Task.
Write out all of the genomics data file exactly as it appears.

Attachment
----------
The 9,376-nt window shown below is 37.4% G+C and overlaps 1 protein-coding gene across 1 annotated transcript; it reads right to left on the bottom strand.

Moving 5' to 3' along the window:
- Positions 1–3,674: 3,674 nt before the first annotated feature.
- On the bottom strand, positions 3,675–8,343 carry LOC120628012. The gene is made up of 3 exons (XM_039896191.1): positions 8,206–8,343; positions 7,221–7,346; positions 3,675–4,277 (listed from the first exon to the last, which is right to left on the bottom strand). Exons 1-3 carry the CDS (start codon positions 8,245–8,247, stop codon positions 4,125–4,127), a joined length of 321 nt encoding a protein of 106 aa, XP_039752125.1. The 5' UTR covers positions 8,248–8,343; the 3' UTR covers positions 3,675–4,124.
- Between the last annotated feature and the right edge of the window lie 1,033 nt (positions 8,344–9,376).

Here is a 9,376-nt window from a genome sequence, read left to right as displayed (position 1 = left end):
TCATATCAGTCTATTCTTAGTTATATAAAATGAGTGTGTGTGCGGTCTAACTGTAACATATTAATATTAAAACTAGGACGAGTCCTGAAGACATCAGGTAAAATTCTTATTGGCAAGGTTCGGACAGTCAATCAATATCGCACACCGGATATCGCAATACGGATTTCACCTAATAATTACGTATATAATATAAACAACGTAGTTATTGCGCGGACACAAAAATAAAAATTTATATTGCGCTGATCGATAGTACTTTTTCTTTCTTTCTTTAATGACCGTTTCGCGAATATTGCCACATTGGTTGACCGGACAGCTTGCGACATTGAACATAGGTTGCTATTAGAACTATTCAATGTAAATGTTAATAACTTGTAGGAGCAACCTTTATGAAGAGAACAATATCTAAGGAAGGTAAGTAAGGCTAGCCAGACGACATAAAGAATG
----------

The 9,376-nt window shown below is 37.4% G+C and overlaps 1 protein-coding gene across 1 annotated transcript; it reads right to left on the bottom strand.

Moving 5' to 3' along the window:
- Positions 1–3,674: 3,674 nt before the first annotated feature.
- On the bottom strand, positions 3,675–8,343 carry LOC120628012. The gene is made up of 3 exons (XM_039896191.1): positions 8,206–8,343; positions 7,221–7,346; positions 3,675–4,277 (listed from the first exon to the last, which is right to left on the bottom strand). Exons 1-3 carry the CDS (start codon positions 8,245–8,247, stop codon positions 4,125–4,127), a joined length of 321 nt encoding a protein of 106 aa, XP_039752125.1. The 5' UTR covers positions 8,248–8,343; the 3' UTR covers positions 3,675–4,124.
- Between the last annotated feature and the right edge of the window lie 1,033 nt (positions 8,344–9,376).

Here is a 9,376-nt window from a genome sequence, read left to right as displayed (position 1 = left end):
TCATATCAGTCTATTCTTAGTTATATAAAATGAGTGTGTGTGCGGTCTAACTGTAACATATTAATATTAAAACTAGGACGAGTCCTGAAGACATCAGGTAAAATTCTTATTGGCAAGGTTCGGACAGTCAATCAATATCGCACACCGGATATCGCAATACGGATTTCACCTAATAATTACGTATATAATATAAACAACGTAGTTATTGCGCGGACACAAAAATAAAAATTTATATTGCGCTGATCGATAGTACTTTTTCTTTCTTTCTTTAATGACCGTTTCGCGAATATTGCCACATTGGTTGACCGGACAGCTTGCGACATTGAACATAGGTTGCTATTAGAACTATTCAATGTAAATGTTAATAACTTGTAGGAGCAACCTTTATGAAGAGAACAATATCTAAGGAAGGTAAGTAAGGCTAGCCAGACGACATAAAGAATG